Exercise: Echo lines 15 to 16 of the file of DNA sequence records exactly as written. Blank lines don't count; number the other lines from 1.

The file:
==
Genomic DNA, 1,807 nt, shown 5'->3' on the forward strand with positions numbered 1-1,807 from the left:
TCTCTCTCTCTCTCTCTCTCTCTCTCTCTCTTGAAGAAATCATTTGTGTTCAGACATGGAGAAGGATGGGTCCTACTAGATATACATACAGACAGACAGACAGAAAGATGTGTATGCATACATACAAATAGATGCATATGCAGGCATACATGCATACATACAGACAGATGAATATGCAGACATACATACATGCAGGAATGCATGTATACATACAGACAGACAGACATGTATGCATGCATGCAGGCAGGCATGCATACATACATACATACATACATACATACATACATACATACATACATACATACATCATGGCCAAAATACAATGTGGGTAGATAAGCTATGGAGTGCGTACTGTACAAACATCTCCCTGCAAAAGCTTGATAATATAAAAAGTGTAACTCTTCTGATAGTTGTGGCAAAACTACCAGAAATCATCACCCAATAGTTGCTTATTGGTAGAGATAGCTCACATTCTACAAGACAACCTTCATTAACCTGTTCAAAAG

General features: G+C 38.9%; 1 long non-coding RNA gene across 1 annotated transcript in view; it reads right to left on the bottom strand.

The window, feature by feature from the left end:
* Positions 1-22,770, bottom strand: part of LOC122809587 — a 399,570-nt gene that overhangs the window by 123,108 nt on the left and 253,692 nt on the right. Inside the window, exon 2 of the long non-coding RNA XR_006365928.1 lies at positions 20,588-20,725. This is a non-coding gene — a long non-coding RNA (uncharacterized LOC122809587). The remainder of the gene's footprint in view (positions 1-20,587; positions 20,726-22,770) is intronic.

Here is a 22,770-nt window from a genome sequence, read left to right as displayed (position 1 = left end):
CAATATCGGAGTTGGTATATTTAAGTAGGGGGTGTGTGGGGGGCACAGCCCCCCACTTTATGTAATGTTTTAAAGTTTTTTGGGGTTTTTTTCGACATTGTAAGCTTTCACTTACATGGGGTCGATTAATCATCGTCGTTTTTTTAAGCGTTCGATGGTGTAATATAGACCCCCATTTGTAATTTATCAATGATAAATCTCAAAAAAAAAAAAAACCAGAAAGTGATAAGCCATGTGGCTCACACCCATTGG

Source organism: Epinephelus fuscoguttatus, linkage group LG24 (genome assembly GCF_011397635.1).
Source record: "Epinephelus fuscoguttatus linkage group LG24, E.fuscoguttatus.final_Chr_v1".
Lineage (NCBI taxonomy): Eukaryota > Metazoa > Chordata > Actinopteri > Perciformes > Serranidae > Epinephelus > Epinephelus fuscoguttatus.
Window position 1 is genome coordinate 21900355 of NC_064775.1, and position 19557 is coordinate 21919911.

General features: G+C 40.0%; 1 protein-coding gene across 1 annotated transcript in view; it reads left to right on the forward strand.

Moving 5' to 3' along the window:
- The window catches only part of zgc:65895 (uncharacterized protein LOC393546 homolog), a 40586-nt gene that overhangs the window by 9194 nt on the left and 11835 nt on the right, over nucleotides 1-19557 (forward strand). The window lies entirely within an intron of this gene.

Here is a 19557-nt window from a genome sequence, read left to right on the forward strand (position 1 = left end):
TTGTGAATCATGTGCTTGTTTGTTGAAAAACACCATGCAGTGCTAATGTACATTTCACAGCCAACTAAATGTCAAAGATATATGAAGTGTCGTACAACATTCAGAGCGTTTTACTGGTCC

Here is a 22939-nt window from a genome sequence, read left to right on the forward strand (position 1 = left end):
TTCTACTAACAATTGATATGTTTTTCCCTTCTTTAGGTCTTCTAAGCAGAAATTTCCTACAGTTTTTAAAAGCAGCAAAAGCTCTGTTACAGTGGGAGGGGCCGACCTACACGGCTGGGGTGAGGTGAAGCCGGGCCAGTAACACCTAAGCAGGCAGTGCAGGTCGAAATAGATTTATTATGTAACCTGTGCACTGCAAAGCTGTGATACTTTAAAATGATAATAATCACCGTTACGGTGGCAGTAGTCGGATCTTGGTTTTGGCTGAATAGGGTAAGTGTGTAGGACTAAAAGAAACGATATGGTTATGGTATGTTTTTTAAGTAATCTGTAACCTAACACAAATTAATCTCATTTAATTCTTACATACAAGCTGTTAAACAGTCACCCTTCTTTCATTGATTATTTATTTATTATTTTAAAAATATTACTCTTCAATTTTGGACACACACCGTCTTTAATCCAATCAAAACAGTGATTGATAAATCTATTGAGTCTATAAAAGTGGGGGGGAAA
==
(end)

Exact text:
Here is a 19557-nt window from a genome sequence, read left to right on the forward strand (position 1 = left end):
TTGTGAATCATGTGCTTGTTTGTTGAAAAACACCATGCAGTGCTAATGTACATTTCACAGCCAACTAAATGTCAAAGATATATGAAGTGTCGTACAACATTCAGAGCGTTTTACTGGTCC